Originally Posted by Saddlebag
A farmer friend buys very young calves in the late fall and keeps them inside and on milk replacer. About the time they are big enough to eat grass, the grass is coming in. He then sells in the fall. With 12 acres no more than 3 head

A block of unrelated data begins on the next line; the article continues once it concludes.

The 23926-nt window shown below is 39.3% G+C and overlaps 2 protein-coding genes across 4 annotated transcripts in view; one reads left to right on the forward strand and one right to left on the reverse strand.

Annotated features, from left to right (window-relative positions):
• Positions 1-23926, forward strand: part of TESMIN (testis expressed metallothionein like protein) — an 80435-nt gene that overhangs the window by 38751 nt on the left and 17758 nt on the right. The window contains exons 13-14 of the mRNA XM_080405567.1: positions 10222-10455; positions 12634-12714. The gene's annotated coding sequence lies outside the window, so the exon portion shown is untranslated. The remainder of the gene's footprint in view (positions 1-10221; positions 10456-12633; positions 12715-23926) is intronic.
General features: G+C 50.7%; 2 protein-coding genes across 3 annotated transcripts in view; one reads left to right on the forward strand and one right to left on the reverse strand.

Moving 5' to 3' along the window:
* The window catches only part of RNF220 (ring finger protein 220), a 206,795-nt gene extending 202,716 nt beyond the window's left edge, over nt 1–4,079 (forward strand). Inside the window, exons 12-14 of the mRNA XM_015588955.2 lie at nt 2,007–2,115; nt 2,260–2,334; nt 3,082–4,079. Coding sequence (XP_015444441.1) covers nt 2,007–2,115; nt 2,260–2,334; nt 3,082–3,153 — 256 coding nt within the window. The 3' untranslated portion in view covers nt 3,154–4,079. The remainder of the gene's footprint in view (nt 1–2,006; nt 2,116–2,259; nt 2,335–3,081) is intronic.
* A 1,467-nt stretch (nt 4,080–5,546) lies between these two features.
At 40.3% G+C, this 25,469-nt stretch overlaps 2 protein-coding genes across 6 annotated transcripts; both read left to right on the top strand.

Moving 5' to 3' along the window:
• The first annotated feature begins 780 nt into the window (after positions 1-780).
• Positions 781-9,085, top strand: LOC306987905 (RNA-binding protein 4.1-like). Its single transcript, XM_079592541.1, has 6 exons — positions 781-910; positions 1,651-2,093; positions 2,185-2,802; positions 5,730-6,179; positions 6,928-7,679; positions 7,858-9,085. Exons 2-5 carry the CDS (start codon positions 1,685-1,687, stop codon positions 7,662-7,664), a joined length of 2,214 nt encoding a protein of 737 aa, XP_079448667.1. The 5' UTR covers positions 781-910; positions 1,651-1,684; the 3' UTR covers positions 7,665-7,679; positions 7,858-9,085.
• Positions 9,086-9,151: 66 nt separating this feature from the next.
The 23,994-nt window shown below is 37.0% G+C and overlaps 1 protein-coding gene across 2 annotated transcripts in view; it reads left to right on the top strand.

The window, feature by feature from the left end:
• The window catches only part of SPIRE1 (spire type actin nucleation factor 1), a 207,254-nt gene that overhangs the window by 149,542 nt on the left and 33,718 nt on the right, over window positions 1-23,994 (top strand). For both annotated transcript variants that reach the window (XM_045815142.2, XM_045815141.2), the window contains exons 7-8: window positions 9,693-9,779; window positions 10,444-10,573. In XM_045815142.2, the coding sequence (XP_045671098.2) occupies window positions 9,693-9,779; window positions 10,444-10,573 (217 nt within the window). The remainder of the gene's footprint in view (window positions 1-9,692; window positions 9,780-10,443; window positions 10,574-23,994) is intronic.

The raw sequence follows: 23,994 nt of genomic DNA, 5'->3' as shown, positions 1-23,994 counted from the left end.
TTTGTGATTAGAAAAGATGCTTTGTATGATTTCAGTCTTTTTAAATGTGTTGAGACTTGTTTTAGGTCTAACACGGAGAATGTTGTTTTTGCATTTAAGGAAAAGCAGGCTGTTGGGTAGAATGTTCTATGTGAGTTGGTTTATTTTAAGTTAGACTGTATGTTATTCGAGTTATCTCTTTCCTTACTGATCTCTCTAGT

Milk replacer costs a lot! We had to buy it when our cows dried up and we had younger calves (dairy). My recommendation would be to buy a couple yearlings in the spring, feed them over the summer and sell them in the fall. I would also stay away from the lean breeds. A nice Herford/Angus (either black or red with white/spotted face), puts on meat quite well and the buyers like them at the auction. Like someone else said, just go and sit through a couple of cattle auctions, see what brings the good prices. Up here anything that looks dairy (including long horns), is painted (like a Simmental), or has horns, they won't pay as much as they would for a pure black or red or a brockle face (red or black). They know what breeds put the meat on in the feed lots. The auction mart will actually dock you if you animal has horns. Last time I sold at a auction I think it was around a dollar a horn, but then the buyers see the horns and know it's not Angus and they give you about 2/3 the price of a polled one same size and color. It's crazy, but it's the game.